I’ve just returned from a few days in Sydney. Strange place, Sydney. Amongst a whole variety of interesting experiences, two stand out. The first? Apparently a young woman travelled all the way from Israel just to bail me up in Hornsby shopping centre in order to sell me nail care products. (And if you would like to know more about my new nail care regimen, please form an orderly queue after the service.) The second interesting experience. Same shopping centre. My phone beeps with a message. The message says: Now the first thing that came to mind is that I’m not Pete. The second thing was, “How do I respond to this message?” How do I respond? “Easy,” you reply. “Just send something like this –
Or, if feeling more expansive, But no. I’m in the company of my youngest child. My daughter has a particularly wicked sense of humour and I was quite sure she’d like to have some input into my response. So I say, “What do you think would be a good reply?” So this is what we sent:
After another minute or two, I did add:
In most situations when something interesting happens, we have a choice about the response we make. We get to choose how we respond.
Something happens. A response has to be made.
Jesus goes to the cross. His friends deny and abandon him. What response does Jesus choose to make?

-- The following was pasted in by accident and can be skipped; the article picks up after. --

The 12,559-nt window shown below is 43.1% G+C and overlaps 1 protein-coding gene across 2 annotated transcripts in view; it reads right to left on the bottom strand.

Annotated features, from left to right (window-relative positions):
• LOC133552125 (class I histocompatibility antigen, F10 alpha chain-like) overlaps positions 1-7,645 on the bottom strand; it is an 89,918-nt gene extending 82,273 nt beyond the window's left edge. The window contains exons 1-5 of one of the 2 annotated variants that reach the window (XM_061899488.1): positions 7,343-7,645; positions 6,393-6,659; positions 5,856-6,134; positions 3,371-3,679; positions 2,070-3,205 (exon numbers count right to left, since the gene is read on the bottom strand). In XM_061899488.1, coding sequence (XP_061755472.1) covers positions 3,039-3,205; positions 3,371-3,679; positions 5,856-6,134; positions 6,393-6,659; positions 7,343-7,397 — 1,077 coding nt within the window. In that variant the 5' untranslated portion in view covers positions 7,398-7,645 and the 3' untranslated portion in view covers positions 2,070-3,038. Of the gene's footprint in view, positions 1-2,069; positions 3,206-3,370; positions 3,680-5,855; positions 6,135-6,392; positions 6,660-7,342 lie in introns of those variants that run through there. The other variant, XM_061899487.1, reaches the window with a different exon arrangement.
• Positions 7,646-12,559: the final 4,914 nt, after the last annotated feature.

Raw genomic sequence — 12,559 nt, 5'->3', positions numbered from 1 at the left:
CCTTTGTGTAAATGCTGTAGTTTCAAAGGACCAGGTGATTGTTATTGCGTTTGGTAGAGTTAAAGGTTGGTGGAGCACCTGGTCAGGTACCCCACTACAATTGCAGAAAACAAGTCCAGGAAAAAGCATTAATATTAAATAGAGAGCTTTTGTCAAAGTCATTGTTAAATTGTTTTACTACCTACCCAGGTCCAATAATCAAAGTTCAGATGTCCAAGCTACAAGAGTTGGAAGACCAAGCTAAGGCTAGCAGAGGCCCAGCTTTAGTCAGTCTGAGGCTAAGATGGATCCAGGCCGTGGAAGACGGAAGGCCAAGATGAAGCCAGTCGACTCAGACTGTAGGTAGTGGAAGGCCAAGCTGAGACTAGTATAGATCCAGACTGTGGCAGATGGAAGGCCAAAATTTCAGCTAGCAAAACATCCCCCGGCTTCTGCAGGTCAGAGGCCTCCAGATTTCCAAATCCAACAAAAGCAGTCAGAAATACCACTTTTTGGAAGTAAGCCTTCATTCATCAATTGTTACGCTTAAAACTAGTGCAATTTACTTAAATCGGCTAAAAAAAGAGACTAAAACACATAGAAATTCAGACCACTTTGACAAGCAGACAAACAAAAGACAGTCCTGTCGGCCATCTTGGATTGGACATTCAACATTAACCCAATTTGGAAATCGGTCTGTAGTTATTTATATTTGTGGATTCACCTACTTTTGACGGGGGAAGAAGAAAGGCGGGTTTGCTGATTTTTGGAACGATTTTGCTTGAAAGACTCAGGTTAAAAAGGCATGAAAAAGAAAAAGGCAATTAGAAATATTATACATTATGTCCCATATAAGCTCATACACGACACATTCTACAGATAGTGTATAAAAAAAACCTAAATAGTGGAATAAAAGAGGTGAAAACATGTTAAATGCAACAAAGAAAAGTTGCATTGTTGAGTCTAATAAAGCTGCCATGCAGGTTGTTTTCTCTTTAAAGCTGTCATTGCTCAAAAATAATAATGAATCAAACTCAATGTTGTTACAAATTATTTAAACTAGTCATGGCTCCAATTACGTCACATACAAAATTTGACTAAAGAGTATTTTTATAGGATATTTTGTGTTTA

(See the story of Jesus on the beach – John 21: 1-14) When Saul hears the message proclaimed by the first disciples, what response does he choose to make? “Meanwhile Saul, still breathing threats and murder against the disciples of the Lord, went to the high priest and asked him for letters to the synagogues at Damascus, so that if he found any who belonged to the Way, men or women, he might bring them bound to Jerusalem.” Over the years, I’ve heard lots of discussion about Paul’s Damascus road experience – the blinding light, Saul falling to the ground, the heavenly voice, all of which lead to his conversion. Paul’s response to this Divine revelation is to go to the synagogue and proclaim that Jesus is the Son of God. Perhaps it’s not surprising that such an extraordinary intervention by God into Paul’s life leads to such an extraordinary change in Paul’s behaviour. But I’m not actually particularly interested in that part of the story. What I’m far more interested in is, “Why does God do what God does?” The hand of God is extended to Saul before he is converted. The Damascus road experience is not a punishment from God for persecuting the church. The words, “Saul, Saul, why do you persecute me?” are not words of condemnation, but words of sorrow. The hand of God is extended to Saul before he is converted. In my understanding of the nature of God, Paul is loved by God from the very beginning of his existence and God reaches out to him in love not in anger. The nature of God is love. The nature of God is love. And Paul has to choose how to respond to the God of love. And Paul’s response is to serve the God of love for the rest of his life. God’s love comes first. Paul’s love came second. God’s love always comes first. Easter is the season in which we are inevitably caught up in this cycle of action and response. The good news is that new life overcomes death. Resurrection succeeds crucifixion. The light shines in the darkness and the darkness can never put it out. To which we are called to make a response. I recognise that very few of us have experiences like Paul’s. Blinding lights and heavenly voices are not the order of the day. And we shouldn’t expect them to be. Instead we’re surrounded by unremarkable but overwhelming evidence that life is greater than death, that the good news is the presence of inescapable, unconditional love. That love comes first. Love comes first. And we get to choose how to respond.